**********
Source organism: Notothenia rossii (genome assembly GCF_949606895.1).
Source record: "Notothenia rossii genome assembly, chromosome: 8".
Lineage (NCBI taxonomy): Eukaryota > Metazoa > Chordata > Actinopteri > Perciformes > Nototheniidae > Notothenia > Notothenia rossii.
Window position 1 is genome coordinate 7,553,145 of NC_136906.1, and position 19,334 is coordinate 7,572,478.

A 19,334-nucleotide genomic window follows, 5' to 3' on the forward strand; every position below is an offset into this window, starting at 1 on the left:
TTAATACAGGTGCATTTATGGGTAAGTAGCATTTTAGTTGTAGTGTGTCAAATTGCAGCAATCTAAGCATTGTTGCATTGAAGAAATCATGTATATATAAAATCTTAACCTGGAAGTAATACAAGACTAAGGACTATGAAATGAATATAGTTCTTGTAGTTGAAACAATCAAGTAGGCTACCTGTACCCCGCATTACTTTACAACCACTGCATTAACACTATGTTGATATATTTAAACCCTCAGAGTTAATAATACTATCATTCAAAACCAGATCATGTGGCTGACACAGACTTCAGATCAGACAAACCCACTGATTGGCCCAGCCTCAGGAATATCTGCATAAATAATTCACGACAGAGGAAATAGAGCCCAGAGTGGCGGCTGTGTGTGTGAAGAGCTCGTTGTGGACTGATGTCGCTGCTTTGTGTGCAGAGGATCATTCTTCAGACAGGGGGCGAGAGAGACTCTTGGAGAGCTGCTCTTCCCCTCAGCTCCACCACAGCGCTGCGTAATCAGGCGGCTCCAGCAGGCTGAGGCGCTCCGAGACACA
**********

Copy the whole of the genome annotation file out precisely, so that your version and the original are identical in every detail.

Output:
Source organism: Notothenia rossii (genome assembly GCF_949606895.1).
Source record: "Notothenia rossii genome assembly, chromosome: 8".
Lineage (NCBI taxonomy): Eukaryota > Metazoa > Chordata > Actinopteri > Perciformes > Nototheniidae > Notothenia > Notothenia rossii.
Window position 1 is genome coordinate 7,553,145 of NC_136906.1, and position 19,334 is coordinate 7,572,478.

A 19,334-nucleotide genomic window follows, 5' to 3' on the forward strand; every position below is an offset into this window, starting at 1 on the left:
TTAATACAGGTGCATTTATGGGTAAGTAGCATTTTAGTTGTAGTGTGTCAAATTGCAGCAATCTAAGCATTGTTGCATTGAAGAAATCATGTATATATAAAATCTTAACCTGGAAGTAATACAAGACTAAGGACTATGAAATGAATATAGTTCTTGTAGTTGAAACAATCAAGTAGGCTACCTGTACCCCGCATTACTTTACAACCACTGCATTAACACTATGTTGATATATTTAAACCCTCAGAGTTAATAATACTATCATTCAAAACCAGATCATGTGGCTGACACAGACTTCAGATCAGACAAACCCACTGATTGGCCCAGCCTCAGGAATATCTGCATAAATAATTCACGACAGAGGAAATAGAGCCCAGAGTGGCGGCTGTGTGTGTGAAGAGCTCGTTGTGGACTGATGTCGCTGCTTTGTGTGCAGAGGATCATTCTTCAGACAGGGGGCGAGAGAGACTCTTGGAGAGCTGCTCTTCCCCTCAGCTCCACCACAGCGCTGCGTAATCAGGCGGCTCCAGCAGGCTGAGGCGCTCCGAGACACA